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COVID-19 Protocols/Procedures 

(Based on CDC, Washington DOH, and TPCHD Reopening Guidelines) 

In order for Cascade Christian Schools to open in person and stay open, we must follow the protocols mandated by the health department. Everyone's safety is a top priority. The details below will help you protect our entire CCS community. 

Decisions for all protocols and programs will be made by the superintendent in conjunction with the COVID-19 Oversight Team.

General Information

All campuses will have a lead to oversee these protocols and procedures. This person will connect directly with the building administrator and help with connecting to the health department as needed.

This process can proceed as normal. It is up to each campus administrator to determine procedures for the flow of traffic and the drop-off and pick-up of students on that campus. 

Health screening of staff and students is no longer required for K-12 schools. All volunteers or visitors that will be in the facility for longer than 5 minutes must be screened (temperature check, symptoms check) when they sign in.

Appropriate signage will be placed around the building, including in hallways, offices, restrooms, and classrooms. These will include reminders about face covering, social distancing, hand washing, COVID symptoms, etc.

Reducing Transmission

While cohorting is no longer required, it is recommended to keep groups of students as “isolated” as possible. The reason to do this is so they have fewer direct contacts with the larger school community. When combining or mixing students indoors, evaluate the necessity of doing so. Mixing students can be done when it is determined that the activity will enhance the learning experience for students.

The official definition of physical distancing is to maintain physical distance of three feet or more between students in classroom settings to the degree possible and reasonable, that allows for full-time, in-person learning for all students (DOH, page 5).

Consider the following precautions for various settings:

  • Put three feet of distance between student desk/seats whenever possible.
  • Small groups are allowed, but maximize space between students as much as possible.
  • Maximize opportunities to increase physical space between students during all scheduled activities (such as assemblies, chapel).
  • Limit interactions in large group settings.
  • Live, in-person chapels are allowed this year, but implement increased space between students when possible (such as every other seat).
  • As much as possible, increase distance between students during mealtimes.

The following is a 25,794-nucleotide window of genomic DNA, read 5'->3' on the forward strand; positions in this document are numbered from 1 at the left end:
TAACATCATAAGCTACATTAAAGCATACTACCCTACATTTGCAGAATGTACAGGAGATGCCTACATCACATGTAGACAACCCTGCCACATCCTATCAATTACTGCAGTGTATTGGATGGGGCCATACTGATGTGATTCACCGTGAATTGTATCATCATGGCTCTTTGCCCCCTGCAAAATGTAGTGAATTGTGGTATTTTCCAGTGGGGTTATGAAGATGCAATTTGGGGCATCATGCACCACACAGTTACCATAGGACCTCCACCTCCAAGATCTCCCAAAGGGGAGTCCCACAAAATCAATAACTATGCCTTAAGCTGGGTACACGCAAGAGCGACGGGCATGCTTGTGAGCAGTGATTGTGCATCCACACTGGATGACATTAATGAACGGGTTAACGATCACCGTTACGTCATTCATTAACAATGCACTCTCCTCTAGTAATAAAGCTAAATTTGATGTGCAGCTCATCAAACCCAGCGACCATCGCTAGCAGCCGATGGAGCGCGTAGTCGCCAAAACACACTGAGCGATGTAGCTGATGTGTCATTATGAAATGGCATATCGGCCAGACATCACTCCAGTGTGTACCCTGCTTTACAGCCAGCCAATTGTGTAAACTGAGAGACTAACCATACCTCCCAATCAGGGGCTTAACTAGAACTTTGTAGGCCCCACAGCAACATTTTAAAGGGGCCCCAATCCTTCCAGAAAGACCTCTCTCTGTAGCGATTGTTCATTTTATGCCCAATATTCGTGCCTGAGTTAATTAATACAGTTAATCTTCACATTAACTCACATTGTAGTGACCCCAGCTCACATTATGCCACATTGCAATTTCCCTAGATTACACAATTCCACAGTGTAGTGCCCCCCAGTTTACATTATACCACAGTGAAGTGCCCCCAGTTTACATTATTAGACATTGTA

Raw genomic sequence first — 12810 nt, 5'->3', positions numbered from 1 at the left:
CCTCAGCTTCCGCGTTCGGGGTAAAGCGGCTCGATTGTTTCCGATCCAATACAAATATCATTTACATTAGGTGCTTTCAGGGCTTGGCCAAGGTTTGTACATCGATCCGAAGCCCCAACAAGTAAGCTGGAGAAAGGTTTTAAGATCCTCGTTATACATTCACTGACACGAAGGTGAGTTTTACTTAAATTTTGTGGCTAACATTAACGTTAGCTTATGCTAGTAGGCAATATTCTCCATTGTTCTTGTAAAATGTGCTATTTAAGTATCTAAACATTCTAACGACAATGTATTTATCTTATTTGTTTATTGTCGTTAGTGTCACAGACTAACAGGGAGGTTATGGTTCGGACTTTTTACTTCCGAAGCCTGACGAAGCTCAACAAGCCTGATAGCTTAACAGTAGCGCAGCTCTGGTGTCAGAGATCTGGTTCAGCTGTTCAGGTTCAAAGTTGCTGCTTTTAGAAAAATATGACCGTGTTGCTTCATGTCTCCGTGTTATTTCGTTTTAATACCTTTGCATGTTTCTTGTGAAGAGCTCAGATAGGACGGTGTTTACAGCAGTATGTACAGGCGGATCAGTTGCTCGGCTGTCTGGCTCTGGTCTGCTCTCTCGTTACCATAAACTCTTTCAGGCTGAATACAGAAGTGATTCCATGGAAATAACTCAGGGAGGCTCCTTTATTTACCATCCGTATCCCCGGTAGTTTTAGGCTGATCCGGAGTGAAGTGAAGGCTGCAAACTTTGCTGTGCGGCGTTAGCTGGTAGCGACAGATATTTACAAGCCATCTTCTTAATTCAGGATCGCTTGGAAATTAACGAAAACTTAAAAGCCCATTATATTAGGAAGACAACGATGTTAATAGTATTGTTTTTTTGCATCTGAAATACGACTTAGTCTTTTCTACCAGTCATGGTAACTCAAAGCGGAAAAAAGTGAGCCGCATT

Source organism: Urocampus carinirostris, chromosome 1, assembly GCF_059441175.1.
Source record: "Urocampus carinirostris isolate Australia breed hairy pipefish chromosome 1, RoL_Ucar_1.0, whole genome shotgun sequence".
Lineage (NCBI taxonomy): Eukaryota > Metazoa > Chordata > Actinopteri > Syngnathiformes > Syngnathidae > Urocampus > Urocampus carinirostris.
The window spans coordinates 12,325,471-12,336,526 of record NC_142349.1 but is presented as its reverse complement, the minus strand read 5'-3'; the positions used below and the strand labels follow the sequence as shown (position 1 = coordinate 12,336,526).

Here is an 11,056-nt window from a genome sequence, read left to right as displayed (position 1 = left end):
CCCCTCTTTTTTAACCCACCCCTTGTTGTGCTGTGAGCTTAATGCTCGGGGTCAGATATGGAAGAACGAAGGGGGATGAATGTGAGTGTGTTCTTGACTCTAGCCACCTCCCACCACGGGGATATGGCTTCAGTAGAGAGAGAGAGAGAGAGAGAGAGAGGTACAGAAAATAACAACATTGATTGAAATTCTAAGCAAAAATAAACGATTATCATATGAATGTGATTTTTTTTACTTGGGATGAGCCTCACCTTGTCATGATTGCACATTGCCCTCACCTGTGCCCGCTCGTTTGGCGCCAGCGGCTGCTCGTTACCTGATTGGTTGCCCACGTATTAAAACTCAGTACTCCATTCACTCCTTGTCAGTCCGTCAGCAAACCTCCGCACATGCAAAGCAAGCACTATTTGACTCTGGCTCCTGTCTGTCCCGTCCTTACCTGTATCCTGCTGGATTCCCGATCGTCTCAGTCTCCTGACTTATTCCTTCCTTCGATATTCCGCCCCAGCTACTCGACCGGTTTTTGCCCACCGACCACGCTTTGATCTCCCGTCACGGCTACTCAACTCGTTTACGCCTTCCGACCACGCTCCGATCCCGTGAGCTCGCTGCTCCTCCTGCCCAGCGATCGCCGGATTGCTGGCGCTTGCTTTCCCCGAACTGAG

• As much as possible, increase distance during activities when increased exhalation or aerosolization occurs (such as PE, exercise, singing, playing instruments, cheering or shouting).
  • Move the activities listed above outdoors as much as possible.

This year, lunch can take place in the cafeteria, gym, etc. Whenever possible, maximize the space between students since masks are not worn while a person is eating.

Schools will teach and reinforce hand washing. Everyone will be encouraged to wash or sanitize their hands upon entry in the building (anytime after being outside), before eating, after restroom use, after sneezing or coughing, and before going home.

In order to keep a person from transmitting the virus to others, face coverings will be worn by students and staff at all times while indoors (exceptions are noted below). A cloth covering is defined as cloth that fits snuggly over the nose and sides of the face, and below the chin. It is important that each person (adult and child) complies with this requirement for the safety of those around them.

ADULTS: All school personnel, volunteers, and visitors must wear cloth face coverings, or an acceptable alternative due to a medical condition, at school when indoors in accordance with the Secretary of Health’s Mask Order. All adults not working alone will wear a cloth face mask at all times, regardless of vaccination status. A doctor’s note is required to be excused from wearing a cloth mask. This note must be turned in to HR, who will then inform your campus administrator. If a person is excused, they will be required to wear a face shield. A face shield must cover the face (the shield should extend below the chin anteriorly, to the ears laterally, and there should be no exposed gap between the forehead and the shield’s headpiece – jamanetwork.com). If they have medical reason to be excused from wearing a face shield as well, they are not required to wear any protection. According to Washington Labor and Industries, teachers may wear face shields when a face covering reduces the effectiveness of instruction (for example, during speech therapy, demonstrating enunciation, or language instruction). This is determined by the educator leading the instruction (OSPI Q&A for School Districts – page 2). Physical distancing of six feet must be strictly maintained during this time. At all other times, teachers must wear a cloth face mask. Face coverings may be removed when eating or drinking or outside.

CHILDREN: The DOH has mandated that all students 5 years of age and older be required to wear a face covering. Students may wear a face shield in place of a cloth face mask. There is no need for a doctor's note for them to wear the shield in place of the face mask. The shield must cover the whole face (below the chin, to ears, no gaps on forehead). Students may remove face coverings during outside activities (PE, recess, etc.) where social distancing can be maintained. They may also remove face coverings when eating or drinking (Secretary of Health Mask Order; DOH K-12 COVID-19 Requirements for ... 2021-2022 School Year, page 4).

In order for the student to be exempt from wearing a mask or face shield, because of medical condition, mental health condition, developmental or cognitive condition, or disability that prevents them from wearing a face covering, a parent must fill out and sign the face covering exemption form and turn it in to the school office. This form can be picked up at school. It will be held on file in the school office and be noted in FACTS, in a similar fashion as an allergy alert, so teachers are aware of the student’s exemption.